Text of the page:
Securing a place to call one’s own is a key marker of independence, and a step towards starting a family. Yet for many young people, across many countries, a home has become unaffordable and renting is insecure, expensive, or both — especially in places where the good jobs they want are most plentiful.
Those who bought homes long ago have enjoyed the benefits of tax-free appreciation, a tax-free implicit rental income and, in the case of the UK, freedom from capital gains tax too. Meanwhile, unless they enjoy support from the “bank of mum and dad” or are exceptionally well paid, many in the younger generation are stuck as “generation rent”.
This is one of several intergenerational inequities that mar today’s high-income societies. Others are job insecurity, mountains of student debt, insecure pensions, inequities in public spending and, above all, climate change. The Financial Times believes it is now time for policymakers to offer a new deal to the young, whose economic prospects have taken a further blow during the pandemic. A series of editorials this week will examine housing, pensions, jobs, education, climate and tax, and how they might be reformed to help the younger generation.
When the FT surveyed young people, respondents from Hong Kong to Shanghai and London said housing costs were one of their biggest concerns. To take the UK as a case study, the purchase of a home has become exceptionally expensive by historical standards relative to earnings, especially in London. The proportion of people in England aged 35 to 44 in private rentals jumped from 9 to 28 per cent between 1997 and 2017.
While average housing completions were 325,000 a year from 1950 to 1970 inclusive, moreover, this fell to just over 180,000 from 1990 to 2019. There has been a sharp decline, too, in the supply of social housing. Much of the stock was sold off under the “right to buy”, while new building fell dramatically. In February 2017, then prime minister Theresa May warned that “our broken housing market is one of the greatest barriers to progress in Britain today”. She could have been speaking of many other countries.
The high house prices are in part due to the long-term decline in real interest rates. But the solution cannot be to push up interest rates artificially, in order to generate a collapse in house prices, regardless of the costs in terms of unemployment and output.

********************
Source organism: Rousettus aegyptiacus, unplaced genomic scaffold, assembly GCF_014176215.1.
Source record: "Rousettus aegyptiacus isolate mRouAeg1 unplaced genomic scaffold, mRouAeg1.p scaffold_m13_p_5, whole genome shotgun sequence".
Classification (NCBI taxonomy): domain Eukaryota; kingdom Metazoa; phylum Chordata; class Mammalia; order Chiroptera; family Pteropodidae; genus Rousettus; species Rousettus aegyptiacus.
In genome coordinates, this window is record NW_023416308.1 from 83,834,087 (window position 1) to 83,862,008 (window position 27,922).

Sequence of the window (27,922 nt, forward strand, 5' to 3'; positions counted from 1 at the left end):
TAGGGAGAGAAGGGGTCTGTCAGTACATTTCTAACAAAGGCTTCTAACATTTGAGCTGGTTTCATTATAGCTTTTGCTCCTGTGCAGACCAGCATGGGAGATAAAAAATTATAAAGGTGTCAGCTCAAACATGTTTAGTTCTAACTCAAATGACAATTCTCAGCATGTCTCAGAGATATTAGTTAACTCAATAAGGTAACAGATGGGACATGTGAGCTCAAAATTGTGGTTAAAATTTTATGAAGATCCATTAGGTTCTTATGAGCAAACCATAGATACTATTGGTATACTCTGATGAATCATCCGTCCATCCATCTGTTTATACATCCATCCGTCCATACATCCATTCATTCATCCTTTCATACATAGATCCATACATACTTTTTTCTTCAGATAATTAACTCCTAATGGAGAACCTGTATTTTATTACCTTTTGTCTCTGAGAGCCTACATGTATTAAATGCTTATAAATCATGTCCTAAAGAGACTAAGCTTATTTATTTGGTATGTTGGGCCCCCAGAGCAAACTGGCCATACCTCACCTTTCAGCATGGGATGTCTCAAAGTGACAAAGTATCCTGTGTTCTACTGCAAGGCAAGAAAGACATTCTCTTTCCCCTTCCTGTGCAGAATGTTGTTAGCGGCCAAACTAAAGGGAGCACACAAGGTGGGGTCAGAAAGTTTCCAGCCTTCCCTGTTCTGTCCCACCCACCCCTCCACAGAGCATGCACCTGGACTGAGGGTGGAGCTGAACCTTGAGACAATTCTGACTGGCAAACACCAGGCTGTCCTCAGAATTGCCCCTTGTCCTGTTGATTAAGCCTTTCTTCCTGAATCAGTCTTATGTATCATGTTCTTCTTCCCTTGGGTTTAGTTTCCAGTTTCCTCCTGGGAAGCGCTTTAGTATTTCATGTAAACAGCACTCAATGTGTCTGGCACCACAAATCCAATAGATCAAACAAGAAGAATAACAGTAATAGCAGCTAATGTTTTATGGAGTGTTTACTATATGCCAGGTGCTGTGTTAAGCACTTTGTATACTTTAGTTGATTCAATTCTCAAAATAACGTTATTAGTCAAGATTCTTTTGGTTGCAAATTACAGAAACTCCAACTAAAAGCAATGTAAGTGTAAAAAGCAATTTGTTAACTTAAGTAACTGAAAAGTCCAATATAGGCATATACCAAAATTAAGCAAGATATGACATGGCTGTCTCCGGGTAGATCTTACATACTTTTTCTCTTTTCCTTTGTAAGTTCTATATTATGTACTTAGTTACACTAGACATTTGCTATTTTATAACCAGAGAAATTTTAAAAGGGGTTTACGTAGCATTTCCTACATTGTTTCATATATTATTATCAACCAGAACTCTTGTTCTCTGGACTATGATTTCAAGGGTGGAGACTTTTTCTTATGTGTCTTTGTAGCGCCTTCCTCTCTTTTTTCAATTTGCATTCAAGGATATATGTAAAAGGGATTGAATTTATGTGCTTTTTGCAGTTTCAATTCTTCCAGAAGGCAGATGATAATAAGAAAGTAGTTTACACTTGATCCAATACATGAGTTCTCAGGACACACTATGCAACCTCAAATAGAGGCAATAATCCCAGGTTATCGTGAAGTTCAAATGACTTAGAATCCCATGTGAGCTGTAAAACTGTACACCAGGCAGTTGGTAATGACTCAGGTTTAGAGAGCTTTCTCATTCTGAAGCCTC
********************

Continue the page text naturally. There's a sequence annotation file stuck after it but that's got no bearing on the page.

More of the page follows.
FT series: A New Deal for the Young
What would make the economy work better for today’s youth? FT writers make the case for policies that would change housing, pensions, jobs, education and the environment for younger generations in a series of opinion pieces the week of April 26-30.
Join us for a series of live debates this week, every day at 2pm BST, and share your own ideas and questions. Register for free
Taxation of property is incoherent, notably in the UK: the regressive burden of council tax is proportionately much higher for owners of cheaper properties than more expensive ones. Moreover, valuations have not been updated for England since 1991. Reform is urgent: this should consist of a tax proportional to the property value, regularly updated valuations and the capitalisation of the tax for elderly residents, with the balance paid out of the estate.
Yet the most crucial issue is the inadequate growth in supply, including of affordable housing. To tackle this, governments, especially local authorities, need to be able to acquire land for development at the value determined by existing planning consents.
Local authorities should also gain the bulk of the uplift in value derived from changes to those consents. This would give them an incentive to promote development while benefiting existing residents.
There is a strong general case for taxing land values, rather than buildings. But this will be a particularly important incentive in the case of land with unused planning consents. Nothing could encourage development more powerfully than such a tax.
A significant part of the new financial resources available to local authorities should also be used to build affordable housing for less well-paid people. Large conurbations, in particular, cannot function without such workers.
Finally, the private rental sector is going to remain an important form of tenure. But long-term tenants need greater security: standard rental contracts should be extended to three years.
Housing is a complex issue, with many ramifications. But in many countries, notably including the UK, greater supply is essential, especially in the most economically dynamic conurbations. This will take some radical policy changes. It is time to embrace them.
Join a live debate on the housing crisis with FT writers at 2pm BST on Monday 26 April. Register here for your free ticket.